Visiting the Pacific north coast of America is on my bucket-list. Not exactly sure why… it might have started when I had to do an in-depth investigation on the Douglas fir at uni (I did a couple of forestry subjects as part of my hydrology studies). Anyway, it’s this bucket-list item that prompted me to read Cheryl Strayed’s Wild.
Actually, to be perfectly frank, I’d avoided Wild because I thought it was going to be all look-at-me-Eat-Pray-Love-Oprah-is-raving-about-it but when it popped up on an audio list I figured I could just listen to the Oregon bits and abandon the rest if Strayed was giving me the pip.
I was wrong. Continue reading
Sample Saturday is when I wade through the eleventy billion samples I have downloaded on my Kindle. I’m slowly chipping away and deciding whether it’s buy or bye. Continue reading
01. Bruce last week at Hanging Rock. It was a perfect night. Continue reading
There’s all sorts of reasons why I don’t feel I’m in a position to comment on Julia Leigh’s Avalanche, an account of her experience with IVF. However, Leigh makes a statement early in her memoir that made me pause and think –
“In the public imagination – as I perceive it – there’s a qualified sympathy for IVF patients, not unlike that shown to smokers who get lung cancer. Unspoken: ‘You signed up for it, so what do you expect…?'”
“Qualified sympathy” – it’s an interesting phrase. Have I ever been guilty of qualified sympathy? Probably, although certainly not in relation to someone’s desire to have a baby. It’s these kind of gritty bits that lodged as I was reading Avalanche. Continue reading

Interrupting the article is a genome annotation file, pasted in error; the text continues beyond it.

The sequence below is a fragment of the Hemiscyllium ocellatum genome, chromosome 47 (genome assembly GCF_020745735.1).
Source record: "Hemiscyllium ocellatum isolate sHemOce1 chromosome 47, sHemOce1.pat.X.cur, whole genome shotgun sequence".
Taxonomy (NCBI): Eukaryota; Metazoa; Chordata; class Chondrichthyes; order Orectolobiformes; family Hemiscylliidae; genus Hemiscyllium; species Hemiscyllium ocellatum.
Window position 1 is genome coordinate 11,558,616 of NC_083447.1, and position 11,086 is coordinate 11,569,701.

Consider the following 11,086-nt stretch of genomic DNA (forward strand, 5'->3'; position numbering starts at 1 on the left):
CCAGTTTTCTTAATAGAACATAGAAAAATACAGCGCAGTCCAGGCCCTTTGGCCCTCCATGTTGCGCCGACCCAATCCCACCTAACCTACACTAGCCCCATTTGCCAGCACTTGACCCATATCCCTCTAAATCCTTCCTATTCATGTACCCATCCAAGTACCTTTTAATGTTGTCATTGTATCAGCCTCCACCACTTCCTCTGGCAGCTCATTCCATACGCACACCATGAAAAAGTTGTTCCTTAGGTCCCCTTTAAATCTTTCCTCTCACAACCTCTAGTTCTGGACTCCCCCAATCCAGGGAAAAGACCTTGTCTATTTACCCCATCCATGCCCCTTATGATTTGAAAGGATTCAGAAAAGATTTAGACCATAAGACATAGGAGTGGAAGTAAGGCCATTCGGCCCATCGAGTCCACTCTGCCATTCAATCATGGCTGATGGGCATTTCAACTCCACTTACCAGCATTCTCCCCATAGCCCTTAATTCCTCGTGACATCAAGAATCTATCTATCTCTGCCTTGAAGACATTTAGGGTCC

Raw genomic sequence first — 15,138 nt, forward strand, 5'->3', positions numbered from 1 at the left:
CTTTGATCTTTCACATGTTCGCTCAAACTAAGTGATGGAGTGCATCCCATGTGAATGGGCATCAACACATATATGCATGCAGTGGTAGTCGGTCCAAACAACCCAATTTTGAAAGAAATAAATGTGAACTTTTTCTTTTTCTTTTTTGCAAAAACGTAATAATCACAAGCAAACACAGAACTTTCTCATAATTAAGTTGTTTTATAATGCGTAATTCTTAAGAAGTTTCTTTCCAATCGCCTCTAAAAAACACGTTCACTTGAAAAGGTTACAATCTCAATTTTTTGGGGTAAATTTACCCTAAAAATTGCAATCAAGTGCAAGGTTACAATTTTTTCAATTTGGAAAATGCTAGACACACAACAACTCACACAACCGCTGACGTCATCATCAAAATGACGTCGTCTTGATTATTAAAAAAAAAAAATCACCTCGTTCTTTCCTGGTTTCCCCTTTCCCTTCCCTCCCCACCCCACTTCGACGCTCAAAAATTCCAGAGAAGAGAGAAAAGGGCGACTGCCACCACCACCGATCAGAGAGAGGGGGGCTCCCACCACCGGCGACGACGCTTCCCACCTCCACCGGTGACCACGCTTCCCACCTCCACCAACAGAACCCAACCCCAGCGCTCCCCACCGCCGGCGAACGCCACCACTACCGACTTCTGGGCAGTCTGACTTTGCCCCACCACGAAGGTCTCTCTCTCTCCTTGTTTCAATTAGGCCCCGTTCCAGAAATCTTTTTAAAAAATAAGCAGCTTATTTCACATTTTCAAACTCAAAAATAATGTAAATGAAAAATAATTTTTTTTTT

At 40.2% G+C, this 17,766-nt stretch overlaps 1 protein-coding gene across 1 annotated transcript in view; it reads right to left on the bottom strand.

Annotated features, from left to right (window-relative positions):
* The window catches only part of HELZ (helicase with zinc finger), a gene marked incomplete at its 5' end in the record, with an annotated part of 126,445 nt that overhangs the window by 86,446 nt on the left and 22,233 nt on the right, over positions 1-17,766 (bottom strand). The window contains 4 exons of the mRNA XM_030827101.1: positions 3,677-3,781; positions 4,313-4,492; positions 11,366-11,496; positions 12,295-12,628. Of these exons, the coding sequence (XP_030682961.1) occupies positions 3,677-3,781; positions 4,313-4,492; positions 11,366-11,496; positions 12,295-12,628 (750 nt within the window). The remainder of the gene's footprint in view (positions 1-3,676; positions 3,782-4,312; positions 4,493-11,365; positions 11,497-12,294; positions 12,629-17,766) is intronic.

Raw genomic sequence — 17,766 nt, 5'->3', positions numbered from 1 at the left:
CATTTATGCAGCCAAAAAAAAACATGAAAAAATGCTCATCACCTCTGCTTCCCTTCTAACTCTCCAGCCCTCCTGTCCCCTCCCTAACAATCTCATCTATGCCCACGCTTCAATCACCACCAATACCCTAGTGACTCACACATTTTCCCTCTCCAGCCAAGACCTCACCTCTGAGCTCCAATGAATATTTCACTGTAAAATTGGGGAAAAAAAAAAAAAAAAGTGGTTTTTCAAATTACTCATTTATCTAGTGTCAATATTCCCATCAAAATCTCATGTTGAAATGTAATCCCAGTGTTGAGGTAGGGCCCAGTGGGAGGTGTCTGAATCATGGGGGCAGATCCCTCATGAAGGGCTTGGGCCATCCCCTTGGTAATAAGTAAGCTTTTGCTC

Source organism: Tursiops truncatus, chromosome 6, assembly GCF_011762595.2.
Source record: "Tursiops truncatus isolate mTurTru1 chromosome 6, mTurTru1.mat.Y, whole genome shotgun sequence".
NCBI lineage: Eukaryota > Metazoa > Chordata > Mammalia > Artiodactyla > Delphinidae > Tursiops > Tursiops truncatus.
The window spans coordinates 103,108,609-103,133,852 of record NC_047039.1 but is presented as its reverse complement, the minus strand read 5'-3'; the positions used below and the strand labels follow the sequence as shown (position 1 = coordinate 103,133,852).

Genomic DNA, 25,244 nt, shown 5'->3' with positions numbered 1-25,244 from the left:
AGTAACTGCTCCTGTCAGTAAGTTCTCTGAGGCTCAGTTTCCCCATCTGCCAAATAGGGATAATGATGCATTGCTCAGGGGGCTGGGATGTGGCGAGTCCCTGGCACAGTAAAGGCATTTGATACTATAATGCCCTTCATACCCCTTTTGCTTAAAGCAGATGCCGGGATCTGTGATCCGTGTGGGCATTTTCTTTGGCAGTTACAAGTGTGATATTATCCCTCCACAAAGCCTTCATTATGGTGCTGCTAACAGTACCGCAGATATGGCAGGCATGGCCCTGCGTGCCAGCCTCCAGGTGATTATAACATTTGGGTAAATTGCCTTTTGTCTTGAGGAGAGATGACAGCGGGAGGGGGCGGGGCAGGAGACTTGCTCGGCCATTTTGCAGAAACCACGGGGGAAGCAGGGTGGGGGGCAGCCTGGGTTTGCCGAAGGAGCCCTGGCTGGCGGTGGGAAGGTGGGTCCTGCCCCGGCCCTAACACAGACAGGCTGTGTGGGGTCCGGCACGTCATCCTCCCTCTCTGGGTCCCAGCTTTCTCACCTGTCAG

The story is set in Saigon in the 1930s, and describes the tumultuous affair between a relatively poor adolescent French girl and her wealthy, older Chinese lover. Interspersed between details of their clandestine meetings are descriptions of the unnamed narrator’s mother – headmistress of a girls’ high school and prone to bouts of depression, and her wayward brothers. Continue reading
Depending on your attitude, it’s either wildly inappropriate or absolutely hilarious that I was listening to Nancy Mitford’s Wigs on the Green concurrently with the podcast, My Dad Wrote a Porno. If you’ve experienced both, you’ll appreciate that the frequent mentions of hedge mazes, manicured lawns, horses and duchesses are quite similar in one sense… and also very much not. Anyway, the important thing is that both made me laugh. A lot.
There’s a juicy back-story to Wigs on the Green, notably that the novel was truly about Nancy’s two Fascist sisters, Unity and Diana, and that the relationship between Nancy and her sisters imploded after its publication (I really should read The Mitford Girls, which has been languishing on my TBR stack for over a decade). Nancy never allowed the novel to be printed after WWII, on the basis that jokes about Nazis were not funny in any context. And obviously they’re not, yet the elements of the story related to class and marriage are sharp and very, very funny.
‘Marriage is a great bore. Chaps’ waistcoats lying around in one’s bedroom and so on. It gets one down in time.’ Continue reading
01. After a long cloud-spotting drought, I finally logged something new – a 22° Halo. It’s an optical phenomena distinguished by the reddish tinge at the inner edge of the halo. Note: no retinas were harmed in the taking of this photo – I just aimed the camera in the general direction and hoped for the best. Continue reading